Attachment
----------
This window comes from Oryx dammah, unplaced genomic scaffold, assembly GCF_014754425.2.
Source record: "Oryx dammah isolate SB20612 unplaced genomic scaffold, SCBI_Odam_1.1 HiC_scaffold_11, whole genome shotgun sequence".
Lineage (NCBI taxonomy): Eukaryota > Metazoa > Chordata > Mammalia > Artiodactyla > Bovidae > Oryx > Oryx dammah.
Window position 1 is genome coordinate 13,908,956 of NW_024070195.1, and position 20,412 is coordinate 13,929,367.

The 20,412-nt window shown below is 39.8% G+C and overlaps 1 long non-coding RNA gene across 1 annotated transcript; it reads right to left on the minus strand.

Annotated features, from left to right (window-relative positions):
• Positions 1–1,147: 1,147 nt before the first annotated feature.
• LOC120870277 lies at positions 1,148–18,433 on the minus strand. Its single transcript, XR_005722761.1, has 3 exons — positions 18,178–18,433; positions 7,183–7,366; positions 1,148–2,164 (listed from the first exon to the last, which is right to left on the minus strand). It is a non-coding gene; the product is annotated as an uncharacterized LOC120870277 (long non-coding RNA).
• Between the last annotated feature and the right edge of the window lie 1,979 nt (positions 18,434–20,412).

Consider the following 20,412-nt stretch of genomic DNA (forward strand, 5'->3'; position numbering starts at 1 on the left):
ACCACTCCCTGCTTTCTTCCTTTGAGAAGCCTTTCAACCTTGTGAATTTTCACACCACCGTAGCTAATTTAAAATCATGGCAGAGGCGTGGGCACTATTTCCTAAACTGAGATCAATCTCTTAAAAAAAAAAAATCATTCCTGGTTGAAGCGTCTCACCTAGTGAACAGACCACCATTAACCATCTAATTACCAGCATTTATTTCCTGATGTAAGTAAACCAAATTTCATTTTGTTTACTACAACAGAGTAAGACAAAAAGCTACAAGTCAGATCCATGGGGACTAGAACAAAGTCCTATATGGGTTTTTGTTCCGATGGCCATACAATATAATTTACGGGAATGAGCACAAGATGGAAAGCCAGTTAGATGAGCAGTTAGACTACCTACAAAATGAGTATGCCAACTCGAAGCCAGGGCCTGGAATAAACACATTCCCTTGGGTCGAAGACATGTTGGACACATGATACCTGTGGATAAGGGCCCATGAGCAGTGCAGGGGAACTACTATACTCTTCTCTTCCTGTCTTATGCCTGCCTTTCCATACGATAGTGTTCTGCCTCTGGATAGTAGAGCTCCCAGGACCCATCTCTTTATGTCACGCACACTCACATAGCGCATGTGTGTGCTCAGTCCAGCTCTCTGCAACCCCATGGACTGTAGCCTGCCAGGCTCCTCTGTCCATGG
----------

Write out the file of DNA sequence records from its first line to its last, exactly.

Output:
This window comes from Oryx dammah, unplaced genomic scaffold, assembly GCF_014754425.2.
Source record: "Oryx dammah isolate SB20612 unplaced genomic scaffold, SCBI_Odam_1.1 HiC_scaffold_11, whole genome shotgun sequence".
Lineage (NCBI taxonomy): Eukaryota > Metazoa > Chordata > Mammalia > Artiodactyla > Bovidae > Oryx > Oryx dammah.
Window position 1 is genome coordinate 13,908,956 of NW_024070195.1, and position 20,412 is coordinate 13,929,367.

The 20,412-nt window shown below is 39.8% G+C and overlaps 1 long non-coding RNA gene across 1 annotated transcript; it reads right to left on the minus strand.

Annotated features, from left to right (window-relative positions):
• Positions 1–1,147: 1,147 nt before the first annotated feature.
• LOC120870277 lies at positions 1,148–18,433 on the minus strand. Its single transcript, XR_005722761.1, has 3 exons — positions 18,178–18,433; positions 7,183–7,366; positions 1,148–2,164 (listed from the first exon to the last, which is right to left on the minus strand). It is a non-coding gene; the product is annotated as an uncharacterized LOC120870277 (long non-coding RNA).
• Between the last annotated feature and the right edge of the window lie 1,979 nt (positions 18,434–20,412).

Consider the following 20,412-nt stretch of genomic DNA (forward strand, 5'->3'; position numbering starts at 1 on the left):
ACCACTCCCTGCTTTCTTCCTTTGAGAAGCCTTTCAACCTTGTGAATTTTCACACCACCGTAGCTAATTTAAAATCATGGCAGAGGCGTGGGCACTATTTCCTAAACTGAGATCAATCTCTTAAAAAAAAAAAATCATTCCTGGTTGAAGCGTCTCACCTAGTGAACAGACCACCATTAACCATCTAATTACCAGCATTTATTTCCTGATGTAAGTAAACCAAATTTCATTTTGTTTACTACAACAGAGTAAGACAAAAAGCTACAAGTCAGATCCATGGGGACTAGAACAAAGTCCTATATGGGTTTTTGTTCCGATGGCCATACAATATAATTTACGGGAATGAGCACAAGATGGAAAGCCAGTTAGATGAGCAGTTAGACTACCTACAAAATGAGTATGCCAACTCGAAGCCAGGGCCTGGAATAAACACATTCCCTTGGGTCGAAGACATGTTGGACACATGATACCTGTGGATAAGGGCCCATGAGCAGTGCAGGGGAACTACTATACTCTTCTCTTCCTGTCTTATGCCTGCCTTTCCATACGATAGTGTTCTGCCTCTGGATAGTAGAGCTCCCAGGACCCATCTCTTTATGTCACGCACACTCACATAGCGCATGTGTGTGCTCAGTCCAGCTCTCTGCAACCCCATGGACTGTAGCCTGCCAGGCTCCTCTGTCCATGG